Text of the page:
D. Henschen
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D. Henschen,
User Rank: Author
4/30/2014 | 9:05:23 AM
Re: Is the dividing line between NoSQL & Hadoop Use Cases That Clear?
Nobody ever thought of DataStax as a Hadoop vendor, but you do support Hadoop (and search) on the same cluster. Does this speak to the gray areas between NoSQL and Hadoop roles? 
RSCHUMACHER400
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RSCHUMACHER400,
User Rank: Apprentice
4/30/2014 | 8:59:15 AM
Re: Is the dividing line between NoSQL & Hadoop Use Cases That Clear?
Just a quick clarifying note: DataStax is not a Hadoop vendor, but instead we focus on serving the database requirements of modern online applications - those that are always-on, distribute data around the globe, and need to scale without limits. These applications often have the need to run analytics and search operations on their online data, so we allow for that in our NoSQL platform by integrating analytics and search technologies that function across a distributed shared nothing architecture that can span multiple data centers and cloud availability zones. For more details on how this works, please see the following post: http://www.datastax.com/2013/06/why-hadoop-and-solr-in-datastax-enterprise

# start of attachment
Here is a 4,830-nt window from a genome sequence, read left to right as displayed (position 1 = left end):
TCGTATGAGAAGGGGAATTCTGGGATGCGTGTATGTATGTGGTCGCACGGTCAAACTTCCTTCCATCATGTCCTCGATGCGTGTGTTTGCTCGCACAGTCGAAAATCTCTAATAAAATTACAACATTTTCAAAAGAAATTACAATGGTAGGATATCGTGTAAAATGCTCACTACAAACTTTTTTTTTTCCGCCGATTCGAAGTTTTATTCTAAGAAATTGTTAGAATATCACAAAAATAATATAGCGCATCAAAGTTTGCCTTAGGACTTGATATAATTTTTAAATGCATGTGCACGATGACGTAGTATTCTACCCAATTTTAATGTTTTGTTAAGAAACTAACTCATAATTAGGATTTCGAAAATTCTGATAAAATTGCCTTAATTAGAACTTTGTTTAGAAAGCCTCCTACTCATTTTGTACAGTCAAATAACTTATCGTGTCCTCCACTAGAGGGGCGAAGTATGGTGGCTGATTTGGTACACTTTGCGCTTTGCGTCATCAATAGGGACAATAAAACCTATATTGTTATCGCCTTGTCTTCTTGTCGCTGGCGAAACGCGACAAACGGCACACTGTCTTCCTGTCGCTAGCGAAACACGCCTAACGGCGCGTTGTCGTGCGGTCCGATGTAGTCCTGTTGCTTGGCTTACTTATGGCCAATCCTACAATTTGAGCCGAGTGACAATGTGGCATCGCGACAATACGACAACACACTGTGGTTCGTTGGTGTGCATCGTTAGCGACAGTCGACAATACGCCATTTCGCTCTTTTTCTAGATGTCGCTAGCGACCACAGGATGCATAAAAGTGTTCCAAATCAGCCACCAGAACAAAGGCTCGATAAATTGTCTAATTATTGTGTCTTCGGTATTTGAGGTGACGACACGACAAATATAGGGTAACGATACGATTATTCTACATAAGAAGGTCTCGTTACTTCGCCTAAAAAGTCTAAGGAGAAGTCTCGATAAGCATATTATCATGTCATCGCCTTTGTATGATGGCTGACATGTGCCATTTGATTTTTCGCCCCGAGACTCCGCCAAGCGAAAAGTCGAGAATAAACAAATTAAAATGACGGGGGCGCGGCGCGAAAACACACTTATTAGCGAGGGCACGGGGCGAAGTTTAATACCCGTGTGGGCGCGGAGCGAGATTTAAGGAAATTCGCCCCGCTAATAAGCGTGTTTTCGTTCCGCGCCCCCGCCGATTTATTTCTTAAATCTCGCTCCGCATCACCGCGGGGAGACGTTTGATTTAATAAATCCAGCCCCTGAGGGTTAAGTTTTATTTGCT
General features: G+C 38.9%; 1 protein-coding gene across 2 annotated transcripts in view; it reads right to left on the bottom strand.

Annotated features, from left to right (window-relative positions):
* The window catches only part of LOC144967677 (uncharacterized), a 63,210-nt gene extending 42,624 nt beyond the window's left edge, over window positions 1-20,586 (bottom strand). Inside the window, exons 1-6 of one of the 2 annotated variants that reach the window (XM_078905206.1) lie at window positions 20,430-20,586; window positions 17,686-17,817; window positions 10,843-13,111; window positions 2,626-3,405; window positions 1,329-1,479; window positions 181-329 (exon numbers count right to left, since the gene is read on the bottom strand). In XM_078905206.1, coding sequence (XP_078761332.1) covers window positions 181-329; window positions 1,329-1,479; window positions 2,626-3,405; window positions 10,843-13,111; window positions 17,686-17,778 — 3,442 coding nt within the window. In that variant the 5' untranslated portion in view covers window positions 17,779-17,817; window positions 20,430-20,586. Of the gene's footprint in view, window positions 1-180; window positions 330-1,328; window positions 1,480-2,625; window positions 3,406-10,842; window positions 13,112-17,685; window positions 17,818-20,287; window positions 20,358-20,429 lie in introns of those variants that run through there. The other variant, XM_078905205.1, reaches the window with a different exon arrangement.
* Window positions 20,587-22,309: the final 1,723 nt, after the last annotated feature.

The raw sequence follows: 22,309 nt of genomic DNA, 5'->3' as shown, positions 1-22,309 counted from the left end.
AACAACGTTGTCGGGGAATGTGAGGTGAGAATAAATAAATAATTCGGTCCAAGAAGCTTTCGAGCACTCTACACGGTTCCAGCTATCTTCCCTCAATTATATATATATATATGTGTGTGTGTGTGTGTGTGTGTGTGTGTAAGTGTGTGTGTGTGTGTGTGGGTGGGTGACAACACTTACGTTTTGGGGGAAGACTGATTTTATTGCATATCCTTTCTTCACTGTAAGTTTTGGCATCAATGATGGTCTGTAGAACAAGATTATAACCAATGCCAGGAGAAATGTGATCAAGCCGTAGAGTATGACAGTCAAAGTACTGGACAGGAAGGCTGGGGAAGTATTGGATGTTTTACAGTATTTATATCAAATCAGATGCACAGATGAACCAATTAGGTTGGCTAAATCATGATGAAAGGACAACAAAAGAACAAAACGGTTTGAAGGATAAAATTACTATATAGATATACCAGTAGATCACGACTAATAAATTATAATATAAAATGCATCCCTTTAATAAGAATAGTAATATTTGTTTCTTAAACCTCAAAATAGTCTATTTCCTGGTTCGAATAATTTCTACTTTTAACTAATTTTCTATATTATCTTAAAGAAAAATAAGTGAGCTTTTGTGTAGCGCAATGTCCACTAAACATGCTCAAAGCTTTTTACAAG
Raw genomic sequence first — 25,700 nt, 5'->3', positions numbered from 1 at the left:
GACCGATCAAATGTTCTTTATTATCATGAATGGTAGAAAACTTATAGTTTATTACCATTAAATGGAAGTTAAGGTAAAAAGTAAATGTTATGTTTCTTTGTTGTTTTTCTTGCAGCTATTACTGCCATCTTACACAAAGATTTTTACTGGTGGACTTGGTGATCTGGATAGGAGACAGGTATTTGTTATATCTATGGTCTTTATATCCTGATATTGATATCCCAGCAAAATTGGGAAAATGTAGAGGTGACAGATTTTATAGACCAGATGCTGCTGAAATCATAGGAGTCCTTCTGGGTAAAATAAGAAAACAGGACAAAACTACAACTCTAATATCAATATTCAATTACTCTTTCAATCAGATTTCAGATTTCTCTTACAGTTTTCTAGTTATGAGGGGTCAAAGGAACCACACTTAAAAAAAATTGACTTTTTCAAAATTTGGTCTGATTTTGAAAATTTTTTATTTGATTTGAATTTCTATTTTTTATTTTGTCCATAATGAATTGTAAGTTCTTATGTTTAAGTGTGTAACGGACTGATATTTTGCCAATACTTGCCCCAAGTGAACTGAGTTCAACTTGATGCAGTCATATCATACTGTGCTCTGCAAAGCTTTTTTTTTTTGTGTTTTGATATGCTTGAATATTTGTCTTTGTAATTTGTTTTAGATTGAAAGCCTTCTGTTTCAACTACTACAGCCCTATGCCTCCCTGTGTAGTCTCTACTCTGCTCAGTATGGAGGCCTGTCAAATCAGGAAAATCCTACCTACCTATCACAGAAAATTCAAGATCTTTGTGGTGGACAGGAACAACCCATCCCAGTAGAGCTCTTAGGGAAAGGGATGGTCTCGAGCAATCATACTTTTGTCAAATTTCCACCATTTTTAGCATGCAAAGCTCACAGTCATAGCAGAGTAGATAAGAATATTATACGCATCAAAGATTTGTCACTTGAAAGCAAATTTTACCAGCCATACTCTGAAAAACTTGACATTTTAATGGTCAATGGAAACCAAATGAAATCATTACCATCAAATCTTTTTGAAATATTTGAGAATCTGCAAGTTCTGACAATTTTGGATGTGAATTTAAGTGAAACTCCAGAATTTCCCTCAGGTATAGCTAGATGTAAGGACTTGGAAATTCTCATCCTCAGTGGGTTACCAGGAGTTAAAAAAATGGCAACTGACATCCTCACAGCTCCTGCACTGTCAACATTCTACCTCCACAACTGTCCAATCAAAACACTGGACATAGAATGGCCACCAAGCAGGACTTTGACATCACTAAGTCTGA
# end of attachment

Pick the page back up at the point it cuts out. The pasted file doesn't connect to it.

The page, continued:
D. Henschen
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D. Henschen,
User Rank: Author
4/29/2014 | 10:50:38 AM
Is the dividing line between NoSQL & Hadoop Use Cases That Clear?
Is it quite as clear as NoSQL is for this and Hadoop is for that? MongoDB and Cloudera are thinking they can divide and conquer the market, but maybe practitioners and competitors have different ideas about overlaps between the two platform? During my call with MongoDB and Cloudera, for example, Bukhan said HBase is better suited to high-scale applications, but then Asay of MongoDB tried to do some back peddaling and point out that MongoDB can handle petabyte-scale applications. This one of the areas where gray areas might emerge. DataStax (of Cassandra fame), Couchbase, and (Basho supporting) Riak might have a different take on the best uses of NoSQL vs. Hadoop. By all means share your perspectives here.